54 transgender men have given birth in Australia this year
54 transgender men in Australia have given birth to children over the past year.
Statistics released by Medicare, the Australian health branch of government, confirmed that 22 men in Perth, 16 in New South Wales, seven in Victoria, two in South Australia and one in Tasmania.
The spike in trans men giving birth comes after a change in policy in 2013 meant that the country began to recognise gender identities.
A spokesperson for the health department explained that this was especially positive for trans men as it meant they could then get services related to pregnancy through Medicare.
“The department is aware of cases of persons identifying themselves as male having pregnancy related treatment which can be claimed under Medicare. Previously these items could not be paid to male patients,” they said.
The change meant that other services including abortion are now available.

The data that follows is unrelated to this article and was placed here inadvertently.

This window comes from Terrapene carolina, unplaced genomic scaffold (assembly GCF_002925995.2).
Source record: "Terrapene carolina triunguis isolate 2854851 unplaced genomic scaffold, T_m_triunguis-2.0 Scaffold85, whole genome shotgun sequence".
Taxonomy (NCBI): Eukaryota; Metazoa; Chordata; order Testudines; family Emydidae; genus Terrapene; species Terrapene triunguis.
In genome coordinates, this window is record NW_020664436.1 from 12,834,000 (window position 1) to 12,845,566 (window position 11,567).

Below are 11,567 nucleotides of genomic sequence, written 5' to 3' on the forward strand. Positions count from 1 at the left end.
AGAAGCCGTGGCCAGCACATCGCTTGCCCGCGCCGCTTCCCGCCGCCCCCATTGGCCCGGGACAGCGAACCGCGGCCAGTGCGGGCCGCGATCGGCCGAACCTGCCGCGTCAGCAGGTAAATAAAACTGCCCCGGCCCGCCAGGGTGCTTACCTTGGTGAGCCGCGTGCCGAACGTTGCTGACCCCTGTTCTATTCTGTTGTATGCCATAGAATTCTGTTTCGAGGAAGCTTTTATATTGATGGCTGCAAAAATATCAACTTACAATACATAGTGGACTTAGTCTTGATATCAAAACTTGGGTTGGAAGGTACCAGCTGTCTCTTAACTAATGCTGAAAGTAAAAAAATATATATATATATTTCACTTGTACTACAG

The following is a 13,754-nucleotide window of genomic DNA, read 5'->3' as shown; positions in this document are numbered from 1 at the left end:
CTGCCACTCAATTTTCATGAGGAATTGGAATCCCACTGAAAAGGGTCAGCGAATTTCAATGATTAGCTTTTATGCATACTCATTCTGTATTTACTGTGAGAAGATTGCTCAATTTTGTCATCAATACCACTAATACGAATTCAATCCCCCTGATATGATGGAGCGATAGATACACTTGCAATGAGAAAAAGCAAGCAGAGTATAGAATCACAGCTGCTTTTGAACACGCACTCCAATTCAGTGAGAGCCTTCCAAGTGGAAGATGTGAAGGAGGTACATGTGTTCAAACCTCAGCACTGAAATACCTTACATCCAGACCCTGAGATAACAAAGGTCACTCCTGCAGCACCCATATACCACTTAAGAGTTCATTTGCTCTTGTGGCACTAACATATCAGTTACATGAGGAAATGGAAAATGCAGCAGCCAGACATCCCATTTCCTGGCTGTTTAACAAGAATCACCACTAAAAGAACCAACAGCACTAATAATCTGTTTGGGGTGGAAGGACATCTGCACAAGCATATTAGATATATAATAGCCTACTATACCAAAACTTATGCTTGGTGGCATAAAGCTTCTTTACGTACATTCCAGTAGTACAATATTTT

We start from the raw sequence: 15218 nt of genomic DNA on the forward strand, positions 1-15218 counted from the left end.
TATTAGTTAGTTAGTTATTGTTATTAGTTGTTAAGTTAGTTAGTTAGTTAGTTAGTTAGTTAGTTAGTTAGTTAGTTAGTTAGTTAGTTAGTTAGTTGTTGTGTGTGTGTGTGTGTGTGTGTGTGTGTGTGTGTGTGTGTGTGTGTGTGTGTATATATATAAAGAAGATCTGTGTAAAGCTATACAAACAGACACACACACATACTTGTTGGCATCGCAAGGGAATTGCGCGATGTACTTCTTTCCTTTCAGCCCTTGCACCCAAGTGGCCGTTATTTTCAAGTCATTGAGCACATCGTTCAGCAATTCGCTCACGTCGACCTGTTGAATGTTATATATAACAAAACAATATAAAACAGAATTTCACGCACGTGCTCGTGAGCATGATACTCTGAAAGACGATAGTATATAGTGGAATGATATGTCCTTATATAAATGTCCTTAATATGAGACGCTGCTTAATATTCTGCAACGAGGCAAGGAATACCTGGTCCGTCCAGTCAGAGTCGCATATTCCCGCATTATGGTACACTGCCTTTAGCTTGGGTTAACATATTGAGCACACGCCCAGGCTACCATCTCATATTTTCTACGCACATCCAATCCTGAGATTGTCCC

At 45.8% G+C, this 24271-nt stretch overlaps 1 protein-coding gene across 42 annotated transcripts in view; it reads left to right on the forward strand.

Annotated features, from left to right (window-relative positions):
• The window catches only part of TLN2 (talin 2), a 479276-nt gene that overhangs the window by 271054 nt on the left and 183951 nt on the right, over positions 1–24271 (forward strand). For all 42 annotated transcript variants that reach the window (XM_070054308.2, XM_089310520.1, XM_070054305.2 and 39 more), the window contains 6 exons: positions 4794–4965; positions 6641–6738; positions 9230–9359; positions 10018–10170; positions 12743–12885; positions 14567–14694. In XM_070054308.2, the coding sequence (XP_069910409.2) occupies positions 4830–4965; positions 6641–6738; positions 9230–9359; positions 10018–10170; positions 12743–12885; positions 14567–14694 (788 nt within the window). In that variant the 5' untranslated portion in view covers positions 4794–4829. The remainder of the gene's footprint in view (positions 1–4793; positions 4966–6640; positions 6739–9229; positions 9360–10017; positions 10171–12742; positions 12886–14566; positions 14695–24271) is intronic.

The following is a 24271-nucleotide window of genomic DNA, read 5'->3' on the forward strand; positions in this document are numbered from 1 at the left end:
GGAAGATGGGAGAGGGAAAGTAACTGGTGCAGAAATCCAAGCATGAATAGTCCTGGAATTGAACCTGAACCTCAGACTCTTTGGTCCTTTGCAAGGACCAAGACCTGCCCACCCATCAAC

The spokesperson added: “This change reflects that some individuals while identifying themselves as male still require and are eligible for services previously only provided to people identified through their Medicare records as female (such as gynaecological services).”
Scott Parker, 23, gave birth to daughter Sara on April 29.
And a month and a half later, 21-year-old Hayden Cross welcomed Trinity-Leigh into the world.
Both halted their transitions to complete the pregnancies.
Scott, from Brighton in the south of England, told the Mail on Sunday that he never thought having his own biological child would be possible.
“I did want to have my own children, and I had thought about how it might be possible with fertility treatment, but in the end, I just wrote it off as something that is not going to happen,” he said.
Cross fell pregnant with the help of an anonymous sperm donor.
When he found out it had worked, he said he felt “mixed emotions”.
“I was happy but I also knew it would be backtracking on my transition,” he said. “It’s like I have given myself one thing, but taken away something else.”
Eight-month-old Searyl Atli Doty – Sea for short – got their national health card with a “U” entered in the sex category, months into a legal battle that their parent is still fighting.
Kori Doty, a trans non-binary parent, appealed against the Vital Statistics Agency’s decision to refuse Sea a birth certificate.